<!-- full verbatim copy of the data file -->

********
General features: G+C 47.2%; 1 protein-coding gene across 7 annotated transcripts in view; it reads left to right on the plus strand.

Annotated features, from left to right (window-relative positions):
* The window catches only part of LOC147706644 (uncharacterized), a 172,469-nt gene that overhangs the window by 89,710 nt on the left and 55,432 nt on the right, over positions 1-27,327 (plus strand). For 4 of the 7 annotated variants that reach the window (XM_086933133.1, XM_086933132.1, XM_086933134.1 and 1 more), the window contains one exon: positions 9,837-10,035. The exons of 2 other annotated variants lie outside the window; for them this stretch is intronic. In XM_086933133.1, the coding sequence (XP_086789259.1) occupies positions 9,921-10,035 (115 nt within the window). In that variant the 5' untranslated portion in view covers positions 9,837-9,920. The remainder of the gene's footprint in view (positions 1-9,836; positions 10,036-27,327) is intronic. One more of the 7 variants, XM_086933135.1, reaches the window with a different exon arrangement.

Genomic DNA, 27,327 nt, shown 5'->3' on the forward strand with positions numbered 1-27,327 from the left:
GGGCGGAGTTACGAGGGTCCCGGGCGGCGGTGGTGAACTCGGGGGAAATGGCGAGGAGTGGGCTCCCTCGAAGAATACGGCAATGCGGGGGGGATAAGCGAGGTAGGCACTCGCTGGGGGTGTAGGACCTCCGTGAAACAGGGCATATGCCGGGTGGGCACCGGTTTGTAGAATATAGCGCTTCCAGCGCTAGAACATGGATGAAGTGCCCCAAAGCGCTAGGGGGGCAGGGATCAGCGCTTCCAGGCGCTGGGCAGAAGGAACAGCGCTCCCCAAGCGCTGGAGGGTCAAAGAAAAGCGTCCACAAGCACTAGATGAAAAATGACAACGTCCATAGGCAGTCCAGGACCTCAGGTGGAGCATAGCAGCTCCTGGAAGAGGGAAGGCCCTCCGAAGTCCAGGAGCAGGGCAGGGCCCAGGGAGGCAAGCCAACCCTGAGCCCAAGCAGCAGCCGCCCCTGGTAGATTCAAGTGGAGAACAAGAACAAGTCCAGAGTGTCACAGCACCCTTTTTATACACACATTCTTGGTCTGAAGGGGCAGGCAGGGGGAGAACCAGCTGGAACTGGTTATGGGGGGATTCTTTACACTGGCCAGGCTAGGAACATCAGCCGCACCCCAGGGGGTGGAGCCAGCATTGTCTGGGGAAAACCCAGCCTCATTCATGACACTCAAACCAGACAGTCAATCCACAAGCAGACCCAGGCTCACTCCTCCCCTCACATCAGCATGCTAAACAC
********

General features: G+C 47.2%; 1 protein-coding gene across 7 annotated transcripts in view; it reads left to right on the plus strand.

Annotated features, from left to right (window-relative positions):
* The window catches only part of LOC147706644 (uncharacterized), a 172,469-nt gene that overhangs the window by 89,710 nt on the left and 55,432 nt on the right, over positions 1-27,327 (plus strand). For 4 of the 7 annotated variants that reach the window (XM_086933133.1, XM_086933132.1, XM_086933134.1 and 1 more), the window contains one exon: positions 9,837-10,035. The exons of 2 other annotated variants lie outside the window; for them this stretch is intronic. In XM_086933133.1, the coding sequence (XP_086789259.1) occupies positions 9,921-10,035 (115 nt within the window). In that variant the 5' untranslated portion in view covers positions 9,837-9,920. The remainder of the gene's footprint in view (positions 1-9,836; positions 10,036-27,327) is intronic. One more of the 7 variants, XM_086933135.1, reaches the window with a different exon arrangement.

Genomic DNA, 27,327 nt, shown 5'->3' on the forward strand with positions numbered 1-27,327 from the left:
GGGCGGAGTTACGAGGGTCCCGGGCGGCGGTGGTGAACTCGGGGGAAATGGCGAGGAGTGGGCTCCCTCGAAGAATACGGCAATGCGGGGGGGATAAGCGAGGTAGGCACTCGCTGGGGGTGTAGGACCTCCGTGAAACAGGGCATATGCCGGGTGGGCACCGGTTTGTAGAATATAGCGCTTCCAGCGCTAGAACATGGATGAAGTGCCCCAAAGCGCTAGGGGGGCAGGGATCAGCGCTTCCAGGCGCTGGGCAGAAGGAACAGCGCTCCCCAAGCGCTGGAGGGTCAAAGAAAAGCGTCCACAAGCACTAGATGAAAAATGACAACGTCCATAGGCAGTCCAGGACCTCAGGTGGAGCATAGCAGCTCCTGGAAGAGGGAAGGCCCTCCGAAGTCCAGGAGCAGGGCAGGGCCCAGGGAGGCAAGCCAACCCTGAGCCCAAGCAGCAGCCGCCCCTGGTAGATTCAAGTGGAGAACAAGAACAAGTCCAGAGTGTCACAGCACCCTTTTTATACACACATTCTTGGTCTGAAGGGGCAGGCAGGGGGAGAACCAGCTGGAACTGGTTATGGGGGGATTCTTTACACTGGCCAGGCTAGGAACATCAGCCGCACCCCAGGGGGTGGAGCCAGCATTGTCTGGGGAAAACCCAGCCTCATTCATGACACTCAAACCAGACAGTCAATCCACAAGCAGACCCAGGCTCACTCCTCCCCTCACATCAGCATGCTAAACAC